Bitbucket Cloud announced it is moving to a per user pricing plan in early 2017 with 3 tiers: Free, Standard and Premium. The free plan is free for up to 5 users with unlimited private repositories. The Standard Plan is $2/user/month starting at $10 per month and the Premium Plan is $5/user/month with extra administrative features like IP Whitelisting, Mirroring, Merge checks, and required 2-step verification.[21]

Until this pricing plan launches, Bitbucket offers multiple paid plans that allow repository owners to have more users in their account. Free private repositories are limited to five users. By upgrading to a paid plan for a monthly fee, more users can access the repository: 10 users for $10 a month (€9 a month), 25 users for $25 a month (€22.50 a month), 50 users for $50 a month (€45 a month), 100 users for $100 a month (€90 a month) and unlimited users for $200 a month (€180 a month).

Bitbucket also hosts free public repositories[22] and public wikis.

Users on a free plan can have unlimited public and private repositories. There is no limit to how many users can edit/read public repositories, private repositories however are limited to 5 users which can be increased by choosing a paid plan.

Bitbucket is free for students and teachers if they sign up with an academic email address. Academic users get unlimited academic collaborators.[23]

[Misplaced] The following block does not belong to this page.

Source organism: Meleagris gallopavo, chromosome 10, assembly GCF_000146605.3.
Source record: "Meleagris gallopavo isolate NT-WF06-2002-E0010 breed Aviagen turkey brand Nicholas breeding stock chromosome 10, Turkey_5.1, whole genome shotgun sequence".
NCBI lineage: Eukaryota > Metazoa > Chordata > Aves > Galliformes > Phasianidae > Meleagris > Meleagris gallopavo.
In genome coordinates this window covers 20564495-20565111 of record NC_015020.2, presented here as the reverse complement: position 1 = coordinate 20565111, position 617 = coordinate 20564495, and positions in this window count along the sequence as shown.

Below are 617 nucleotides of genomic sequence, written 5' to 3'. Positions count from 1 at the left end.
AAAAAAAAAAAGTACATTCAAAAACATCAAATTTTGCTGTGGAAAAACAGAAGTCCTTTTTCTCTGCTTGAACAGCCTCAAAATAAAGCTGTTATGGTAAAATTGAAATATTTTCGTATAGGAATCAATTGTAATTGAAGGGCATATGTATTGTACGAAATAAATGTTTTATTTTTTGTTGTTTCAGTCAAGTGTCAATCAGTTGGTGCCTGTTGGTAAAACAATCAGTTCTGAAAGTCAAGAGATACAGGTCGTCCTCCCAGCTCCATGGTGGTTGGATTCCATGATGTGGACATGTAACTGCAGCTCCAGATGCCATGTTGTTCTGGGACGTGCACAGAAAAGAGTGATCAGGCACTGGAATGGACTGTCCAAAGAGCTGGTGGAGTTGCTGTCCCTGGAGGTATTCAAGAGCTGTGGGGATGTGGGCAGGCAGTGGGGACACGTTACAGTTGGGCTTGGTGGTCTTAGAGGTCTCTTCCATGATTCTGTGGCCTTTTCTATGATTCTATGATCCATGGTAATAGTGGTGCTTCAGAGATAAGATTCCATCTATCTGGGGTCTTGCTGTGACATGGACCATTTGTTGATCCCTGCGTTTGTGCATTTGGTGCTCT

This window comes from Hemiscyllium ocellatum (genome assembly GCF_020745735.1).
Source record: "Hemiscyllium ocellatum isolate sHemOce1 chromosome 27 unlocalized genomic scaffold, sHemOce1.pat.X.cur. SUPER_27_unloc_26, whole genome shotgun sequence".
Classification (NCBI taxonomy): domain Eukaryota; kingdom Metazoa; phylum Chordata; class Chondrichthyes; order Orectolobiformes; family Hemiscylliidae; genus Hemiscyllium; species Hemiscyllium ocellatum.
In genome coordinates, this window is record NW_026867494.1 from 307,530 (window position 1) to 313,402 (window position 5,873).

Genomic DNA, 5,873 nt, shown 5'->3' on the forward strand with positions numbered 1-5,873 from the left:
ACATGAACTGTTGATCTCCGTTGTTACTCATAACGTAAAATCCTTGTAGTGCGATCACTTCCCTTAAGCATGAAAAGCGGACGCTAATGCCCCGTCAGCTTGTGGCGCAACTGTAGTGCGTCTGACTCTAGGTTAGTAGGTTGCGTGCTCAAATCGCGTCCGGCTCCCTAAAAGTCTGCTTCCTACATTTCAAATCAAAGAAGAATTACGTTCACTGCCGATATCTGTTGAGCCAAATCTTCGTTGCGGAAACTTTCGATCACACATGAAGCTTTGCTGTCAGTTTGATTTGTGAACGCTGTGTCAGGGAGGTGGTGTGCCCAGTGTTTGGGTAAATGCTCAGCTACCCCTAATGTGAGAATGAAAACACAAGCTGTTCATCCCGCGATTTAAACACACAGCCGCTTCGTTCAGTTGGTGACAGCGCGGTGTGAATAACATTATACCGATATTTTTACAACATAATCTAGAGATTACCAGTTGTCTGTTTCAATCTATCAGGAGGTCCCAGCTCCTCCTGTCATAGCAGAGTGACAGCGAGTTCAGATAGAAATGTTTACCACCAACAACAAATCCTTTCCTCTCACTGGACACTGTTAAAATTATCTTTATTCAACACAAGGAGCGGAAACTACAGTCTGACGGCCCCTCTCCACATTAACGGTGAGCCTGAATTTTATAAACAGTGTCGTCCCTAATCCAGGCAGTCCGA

Bitbucket is free for open source licenses if it is licensed under a license approved by the Open Source Initiative, the project source code is available for download and the open source project has a publicly accessible website.[24]

History[edit]

Bitbucket was previously an independent startup, founded by Jesper Nøhr. On 29 September 2010, Bitbucket was acquired by Atlassian.[25] Initially, Bitbucket only offered hosting support for Mercurial projects. On 3 October 2011, Bitbucket officially announced support for Git hosting.[26]

In March 2015, Snippets was launched, which provides a way to share code snippets with oneself or others.[27][19]

In September 2015, Atlassian renamed their Stash product to Bitbucket Server.[28]

In July 2016, Bitbucket added support for Git Large File Storage (LFS).[13]

In October 2016, Bitbucket launched Bitbucket Pipelines - a continuous delivery service in Bitbucket's UI that lets users build, test and deploy their code.[29]

In February 2017, Bitbucket launched IP whitelisting so users can block their private content by IP.[10]

[edit]

The original symbol on the sticker of the bucket is the alchemical and planetary symbol for Mercury, and refers to Bitbucket hosting Mercurial repositories. The contents of the blue bucket is mercury metal.